Spotlight on: Vanessa Oude-Reimerink Photo by Brent Calis.

Spotlight on: Vanessa Oude-Reimerink

Jenna Simeonov

Canadian soprano Vanessa Oude-Reimerink is currently in Banff, AB, with Against the Grain Theatre and the Open Space: Opera in the 21st Century program, to sing Lucia in The Rape of Lucretia and Sarah Thorpe in No One’s Safe. She’s a recent Emerging Artist with Calgary Opera, and a soon-to-be member of Vancouver Opera’s Yulanda M. Faris Young Artist program.

She took the time to talk about the “wrestling coach” mindset that gets her pumped for a performance, and about the feeling of “floating” that comes with great singing.

Why do you sing, and why are you doing it professionally?

First off, I have been very fortunate that I have been able to sing professionally for the past couple of years. If I was not singing professionally, I would still be trying to sing professionally and pursuing that goal. Singing is the only job I’ve ever had where I truly feel fulfilled. I love telling stories and communicating with others, and to be able to use my voice as a form of expression is incredible.

I am also a huge people person and love working with others towards an end project. Though I love performing, I also love the process of getting to the performance. When I am in rehearsals, I look forward to getting up each morning and really enjoy collaborating with my colleagues. The people I work with have so much talent and intelligence to share and I love learning from them every day.

What does “good singing” mean to you? What does it feel like when you achieve it?

Good singing is when you get to the performance or audition and you have done absolutely all the preparation you could have done. You let go, are not worried at all about technique and you just sing and communicate with full honesty, freedom and commitment. I can’t really explain how to get to this point – it sometimes happens for me and it sometimes doesn’t. I’m still trying to discover how to reach it every time. However, when it’s happening, I definitely know and I have a feeling of lightless – kind of like I’m floating.

Vanessa (centre) as Tytania in A Midsummer Night’s Dream with Opera McGill, 2014. Photo by Adam Scotti.

What do young singers need to do more of? What should they do less of?

Young singers need to have balance in their lives. It’s important to remember that you are much more than just a singer! Make a list of all the aspects of singing you love and what qualities they bring out in you. When you’re between gigs or not singing as much, find non-singing activities that can stimulate those areas in your life, so that you can still feel fulfilled. It’s so easy to get 100% caught up in the singing world, which can sometimes make you lose sight of who you are, but it’s much healthier if you are living a balanced life.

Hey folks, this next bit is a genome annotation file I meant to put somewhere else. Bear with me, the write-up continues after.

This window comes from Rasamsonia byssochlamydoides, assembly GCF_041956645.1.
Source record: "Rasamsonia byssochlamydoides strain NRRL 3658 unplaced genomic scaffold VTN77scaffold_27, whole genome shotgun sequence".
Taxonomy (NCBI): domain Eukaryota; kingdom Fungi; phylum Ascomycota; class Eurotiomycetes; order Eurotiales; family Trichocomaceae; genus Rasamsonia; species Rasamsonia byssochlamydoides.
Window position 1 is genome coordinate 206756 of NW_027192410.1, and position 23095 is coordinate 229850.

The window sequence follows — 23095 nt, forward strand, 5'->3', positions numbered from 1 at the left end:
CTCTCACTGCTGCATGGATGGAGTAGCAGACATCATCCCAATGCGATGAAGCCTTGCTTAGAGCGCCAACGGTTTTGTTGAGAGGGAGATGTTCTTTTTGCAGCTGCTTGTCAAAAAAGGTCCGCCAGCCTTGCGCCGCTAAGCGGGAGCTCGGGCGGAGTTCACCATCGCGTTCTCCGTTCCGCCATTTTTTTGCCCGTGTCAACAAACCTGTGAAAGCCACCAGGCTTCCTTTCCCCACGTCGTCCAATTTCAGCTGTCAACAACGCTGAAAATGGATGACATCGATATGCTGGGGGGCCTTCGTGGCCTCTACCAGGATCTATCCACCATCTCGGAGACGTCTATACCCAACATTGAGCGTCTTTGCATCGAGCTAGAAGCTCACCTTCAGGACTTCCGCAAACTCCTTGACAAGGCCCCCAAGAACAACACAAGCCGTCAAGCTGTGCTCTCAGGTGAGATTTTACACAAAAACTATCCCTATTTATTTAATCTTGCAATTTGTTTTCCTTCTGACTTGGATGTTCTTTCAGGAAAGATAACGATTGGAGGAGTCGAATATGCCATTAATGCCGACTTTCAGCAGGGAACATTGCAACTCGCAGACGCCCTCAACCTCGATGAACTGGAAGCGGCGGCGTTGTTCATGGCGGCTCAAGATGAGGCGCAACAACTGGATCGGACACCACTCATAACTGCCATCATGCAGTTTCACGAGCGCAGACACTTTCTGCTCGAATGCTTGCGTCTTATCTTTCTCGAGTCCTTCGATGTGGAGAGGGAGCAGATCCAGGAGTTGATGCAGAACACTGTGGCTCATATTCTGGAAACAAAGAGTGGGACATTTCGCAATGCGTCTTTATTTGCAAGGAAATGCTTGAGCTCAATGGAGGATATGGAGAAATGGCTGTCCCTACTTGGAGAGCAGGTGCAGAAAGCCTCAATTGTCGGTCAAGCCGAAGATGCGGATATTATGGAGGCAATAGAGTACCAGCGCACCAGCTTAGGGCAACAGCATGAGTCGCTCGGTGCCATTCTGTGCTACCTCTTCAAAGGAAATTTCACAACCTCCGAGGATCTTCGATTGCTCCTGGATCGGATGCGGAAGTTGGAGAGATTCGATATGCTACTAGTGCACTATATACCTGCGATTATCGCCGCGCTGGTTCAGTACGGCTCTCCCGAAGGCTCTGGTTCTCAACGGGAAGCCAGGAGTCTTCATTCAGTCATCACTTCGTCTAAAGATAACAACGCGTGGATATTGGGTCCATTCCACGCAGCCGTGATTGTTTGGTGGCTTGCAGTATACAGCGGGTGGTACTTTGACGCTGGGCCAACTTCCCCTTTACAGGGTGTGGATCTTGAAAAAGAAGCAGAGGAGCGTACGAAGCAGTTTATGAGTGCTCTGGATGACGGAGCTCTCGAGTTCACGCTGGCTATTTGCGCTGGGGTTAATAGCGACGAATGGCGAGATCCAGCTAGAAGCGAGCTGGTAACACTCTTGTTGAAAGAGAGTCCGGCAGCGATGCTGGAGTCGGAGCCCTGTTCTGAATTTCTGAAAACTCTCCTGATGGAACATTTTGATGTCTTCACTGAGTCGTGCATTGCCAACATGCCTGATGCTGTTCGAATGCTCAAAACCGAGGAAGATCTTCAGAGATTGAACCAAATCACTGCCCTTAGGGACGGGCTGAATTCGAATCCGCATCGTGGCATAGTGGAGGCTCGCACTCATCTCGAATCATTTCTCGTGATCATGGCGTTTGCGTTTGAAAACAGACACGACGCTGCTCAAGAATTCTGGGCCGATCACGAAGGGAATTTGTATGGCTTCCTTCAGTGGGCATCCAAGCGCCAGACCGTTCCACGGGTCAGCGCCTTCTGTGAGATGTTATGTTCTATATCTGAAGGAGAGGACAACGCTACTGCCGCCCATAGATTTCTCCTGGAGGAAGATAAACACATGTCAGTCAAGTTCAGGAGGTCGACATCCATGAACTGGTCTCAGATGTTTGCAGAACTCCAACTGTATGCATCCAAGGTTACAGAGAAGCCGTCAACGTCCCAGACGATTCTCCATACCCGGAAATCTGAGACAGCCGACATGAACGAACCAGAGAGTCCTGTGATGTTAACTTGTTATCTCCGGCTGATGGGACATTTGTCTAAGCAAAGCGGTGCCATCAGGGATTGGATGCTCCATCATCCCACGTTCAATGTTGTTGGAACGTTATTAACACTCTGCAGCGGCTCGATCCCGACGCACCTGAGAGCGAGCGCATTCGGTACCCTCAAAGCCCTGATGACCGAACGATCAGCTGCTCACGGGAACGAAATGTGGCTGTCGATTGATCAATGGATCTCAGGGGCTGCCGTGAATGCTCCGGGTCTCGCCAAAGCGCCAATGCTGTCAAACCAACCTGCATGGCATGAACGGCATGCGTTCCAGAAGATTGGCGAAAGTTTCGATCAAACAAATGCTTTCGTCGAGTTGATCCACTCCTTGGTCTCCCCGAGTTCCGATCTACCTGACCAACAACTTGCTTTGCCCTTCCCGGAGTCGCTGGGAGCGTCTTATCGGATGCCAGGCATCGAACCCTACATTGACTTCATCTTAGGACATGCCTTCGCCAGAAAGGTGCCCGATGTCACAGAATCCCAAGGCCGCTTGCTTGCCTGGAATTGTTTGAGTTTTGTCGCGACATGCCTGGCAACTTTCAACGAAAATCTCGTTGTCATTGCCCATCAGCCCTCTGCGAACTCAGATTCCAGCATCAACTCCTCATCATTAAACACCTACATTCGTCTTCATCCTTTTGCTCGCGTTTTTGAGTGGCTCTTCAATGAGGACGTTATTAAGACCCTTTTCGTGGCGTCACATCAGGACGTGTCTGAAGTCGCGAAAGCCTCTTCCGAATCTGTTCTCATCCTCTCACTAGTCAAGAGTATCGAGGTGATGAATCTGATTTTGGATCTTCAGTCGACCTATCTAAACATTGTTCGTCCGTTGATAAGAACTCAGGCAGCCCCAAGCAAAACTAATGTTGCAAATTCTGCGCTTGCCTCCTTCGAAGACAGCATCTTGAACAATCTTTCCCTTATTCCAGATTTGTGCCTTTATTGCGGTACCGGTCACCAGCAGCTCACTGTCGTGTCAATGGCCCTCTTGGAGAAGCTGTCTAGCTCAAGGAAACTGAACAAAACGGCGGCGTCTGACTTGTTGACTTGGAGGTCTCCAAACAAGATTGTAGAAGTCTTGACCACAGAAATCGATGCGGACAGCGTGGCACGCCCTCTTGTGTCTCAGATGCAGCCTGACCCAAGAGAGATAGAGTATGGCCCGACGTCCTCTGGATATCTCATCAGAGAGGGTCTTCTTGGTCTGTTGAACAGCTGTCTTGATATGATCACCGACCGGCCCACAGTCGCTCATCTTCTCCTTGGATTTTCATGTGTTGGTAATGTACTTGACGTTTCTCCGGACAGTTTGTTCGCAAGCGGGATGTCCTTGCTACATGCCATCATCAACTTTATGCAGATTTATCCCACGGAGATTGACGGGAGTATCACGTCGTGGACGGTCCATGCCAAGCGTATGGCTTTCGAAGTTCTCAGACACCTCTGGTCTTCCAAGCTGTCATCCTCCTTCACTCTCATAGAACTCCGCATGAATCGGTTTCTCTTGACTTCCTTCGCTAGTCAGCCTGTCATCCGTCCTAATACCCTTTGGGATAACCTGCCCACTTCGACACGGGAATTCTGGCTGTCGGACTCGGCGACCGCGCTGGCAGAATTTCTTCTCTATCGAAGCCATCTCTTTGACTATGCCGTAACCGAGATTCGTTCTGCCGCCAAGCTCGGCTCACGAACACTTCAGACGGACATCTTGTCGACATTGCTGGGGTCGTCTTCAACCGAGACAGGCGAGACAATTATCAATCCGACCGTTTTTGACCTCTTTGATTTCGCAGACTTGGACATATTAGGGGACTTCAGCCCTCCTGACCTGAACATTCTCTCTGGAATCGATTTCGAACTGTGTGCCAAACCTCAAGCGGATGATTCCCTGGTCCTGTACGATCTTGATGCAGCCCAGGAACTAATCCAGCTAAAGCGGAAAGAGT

Young singers can judge less – whether it be judging themselves or comparing themselves to others. It’s a much better use of energy to send out positivity and optimism. I watched a movie about wrestling last year and had an epiphany – why don’t we try to pump ourselves up before an audition or performance in the same way athletes pump themselves up before a match? So, I started this “wrestling coach” thing where I would try to pump myself (or my colleagues) up before and during performances.

Normally, the voice in my head would say things like “you’re running out of air” but instead I try to hear “you have all the air in the world and you WILL make it through this phrase!” I really believe that sending out positive energy and thoughts will not only make your life more enjoyable, but you will notice a difference in the people who surround you.

Do you have any “bucket list” roles you’d like to sing (realistically or otherwise)?

Fiordiligi, Adina, Norina, Anne Trulove. Non-realistic: Carmen!

As Susanna in Le nozze di Figaro with Halifax Summer Opera Festival, 2013. Photo by Emily Jewer

How do you explain your job to non-music folks?

In this stage of my career, a lot of it is explaining what a Young Artist Program is – so, I explain that there are a few of the major opera companies in Canada who do national auditions and select a small group of singers for their Young Artist Program, which is like a paid internship. The opera companies are basically investing in young singers, and provide training, performance and networking opportunities. The other aspect is explaining to people that sometimes singing isn’t the only way I pay my bills, and that I have had to search for and take on other flexible jobs between gigs to supplement my singing career - and, of course, saying that there’s absolutely no shame in this. ;)

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